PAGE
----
Compliance Calculus

Norm Champ’s Compliance Calculus™ is a methodology that financial services firms can use to develop a compliance program.

While no two organizations are the same, Norm draws on his experience at the SEC Division of Investment Management and the Office of Compliance Inspections and Examinations to offer the Compliance Calculus™ to firms as they undertake a compliance program. Such a  program seeks to attain the right balance of effort and resources to place on compliance. In his keynote address at the ACA Compliance Conference, Norm outlined the principles of the Compliance Calculus™ program, which includes treating clients fairly, staying informed on the issues that are of concern to the SEC, developing a plan, and consistently testing and reevaluating a compliance program for effectiveness.

If you’re interested in having Norm speak at your next event on the Compliance Calculus™ program, please contact adam@adam-friedman.com.

norm champ

KEYNOTE ADDRESS: ACA COMPLIANCE CONFERENCE

New Kid in Town

Today I will try to bring together my experience in the Division of Investment Management and the Office of Compliance Inspections and Examinations to talk about what I will call the “Compliance Calculus” that every firm must do as it decides what resources it will devote to compliance.  Each of your firms must balance many factors in deciding how to staff and fund compliance:  your duty to your clients; the nature and complexity of your business; the ability of individuals or your firm to disadvantage clients or steal from clients whether intentionally or unintentionally; the likelihood of wrongful conduct being discovered; and the possible penalties for such conduct.  There is no one methodology or one solution to the Compliance Calculus.  Firms vary greatly in their structure and organization and each of your firms will have to find the right balance among these factors.  However, I hope you will find it helpful as I discuss how I evaluate the elements of the Calculus in light of my experience at the SEC.  In particular I think exploring some of the changes that SEC leadership made over the last five years will help you as you undertake this calculus to allocate your resources.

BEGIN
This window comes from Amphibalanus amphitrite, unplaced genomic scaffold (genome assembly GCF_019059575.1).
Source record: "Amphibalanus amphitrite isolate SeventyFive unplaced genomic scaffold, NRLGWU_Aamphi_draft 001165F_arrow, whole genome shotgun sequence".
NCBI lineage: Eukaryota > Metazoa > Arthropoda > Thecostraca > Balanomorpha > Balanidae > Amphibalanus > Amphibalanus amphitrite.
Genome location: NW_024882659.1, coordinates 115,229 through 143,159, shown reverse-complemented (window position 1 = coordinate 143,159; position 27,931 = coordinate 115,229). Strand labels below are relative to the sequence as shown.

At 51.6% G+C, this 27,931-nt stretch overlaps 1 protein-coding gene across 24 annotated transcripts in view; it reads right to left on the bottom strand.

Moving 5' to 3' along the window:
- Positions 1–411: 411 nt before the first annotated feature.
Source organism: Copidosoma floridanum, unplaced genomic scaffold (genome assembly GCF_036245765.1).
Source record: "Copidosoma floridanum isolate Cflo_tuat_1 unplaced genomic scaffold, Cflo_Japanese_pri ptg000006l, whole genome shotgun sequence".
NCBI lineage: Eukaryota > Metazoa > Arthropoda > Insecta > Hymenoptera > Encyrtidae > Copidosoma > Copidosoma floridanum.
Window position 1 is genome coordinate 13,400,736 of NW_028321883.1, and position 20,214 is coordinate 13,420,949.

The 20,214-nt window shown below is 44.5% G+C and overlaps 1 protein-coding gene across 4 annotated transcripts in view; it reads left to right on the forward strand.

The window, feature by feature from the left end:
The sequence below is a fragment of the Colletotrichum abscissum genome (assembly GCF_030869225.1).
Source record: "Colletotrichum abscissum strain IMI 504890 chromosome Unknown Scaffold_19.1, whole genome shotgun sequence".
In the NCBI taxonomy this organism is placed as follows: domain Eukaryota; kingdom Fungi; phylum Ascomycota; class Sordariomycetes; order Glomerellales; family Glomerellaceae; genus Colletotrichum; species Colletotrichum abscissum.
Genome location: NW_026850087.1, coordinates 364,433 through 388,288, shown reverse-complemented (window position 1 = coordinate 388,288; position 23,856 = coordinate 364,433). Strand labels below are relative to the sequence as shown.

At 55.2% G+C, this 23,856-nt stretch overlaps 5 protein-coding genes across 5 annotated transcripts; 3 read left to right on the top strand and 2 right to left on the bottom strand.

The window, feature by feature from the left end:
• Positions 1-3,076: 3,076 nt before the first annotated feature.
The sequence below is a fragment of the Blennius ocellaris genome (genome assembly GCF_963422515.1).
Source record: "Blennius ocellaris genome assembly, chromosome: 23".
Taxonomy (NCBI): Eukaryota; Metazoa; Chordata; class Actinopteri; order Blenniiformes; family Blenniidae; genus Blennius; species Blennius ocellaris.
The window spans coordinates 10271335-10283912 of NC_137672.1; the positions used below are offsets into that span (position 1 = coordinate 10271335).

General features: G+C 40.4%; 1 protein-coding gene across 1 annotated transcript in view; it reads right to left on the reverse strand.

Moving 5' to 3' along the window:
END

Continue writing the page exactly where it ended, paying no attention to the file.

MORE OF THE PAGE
After discussing the Compliance Calculus in terms of the SEC, I will introduce a new factor that all of you must take into account as you balance compliance needs against all the other priorities in your firm.  The Dodd-Frank Act has ushered in a new era in the financial services industry, and, as the Eagles sing, there is a “New Kid in Town”.  This new kid is the Financial Stability Oversight Council composed of ten regulators, including the heads of the top US financial services regulatory agencies. The Council also has an international cousin, the Financial Stability Board, of which the US Treasury, the Federal Reserve and the SEC are also members. The Council spent much of 2014 considering the potential systemic risks of the asset management industry and in late 2014, the Council issued a series of questions about the asset management industry for public comment. If you work in a firm that is not in the asset management business you may view the Council’s interest in the asset management industry as an issue that does not concern you.  Today I commend to you that the Council’s interest in financial services in the United States is not a distant battle being fought between a few large asset managers and the federal government but is in fact important for everyone in the US financial service industry.  Much of the publicity around the Financial Stability Oversight Council has been centered around the designation of banks and insurance companies as systemically important financial institutions. Those of you in compliance in the nonbank portion of the financial services industry should also be paying attention to what the Council is doing and should understand that the question of designation of firms as systemically important has ramifications for the entire industry.

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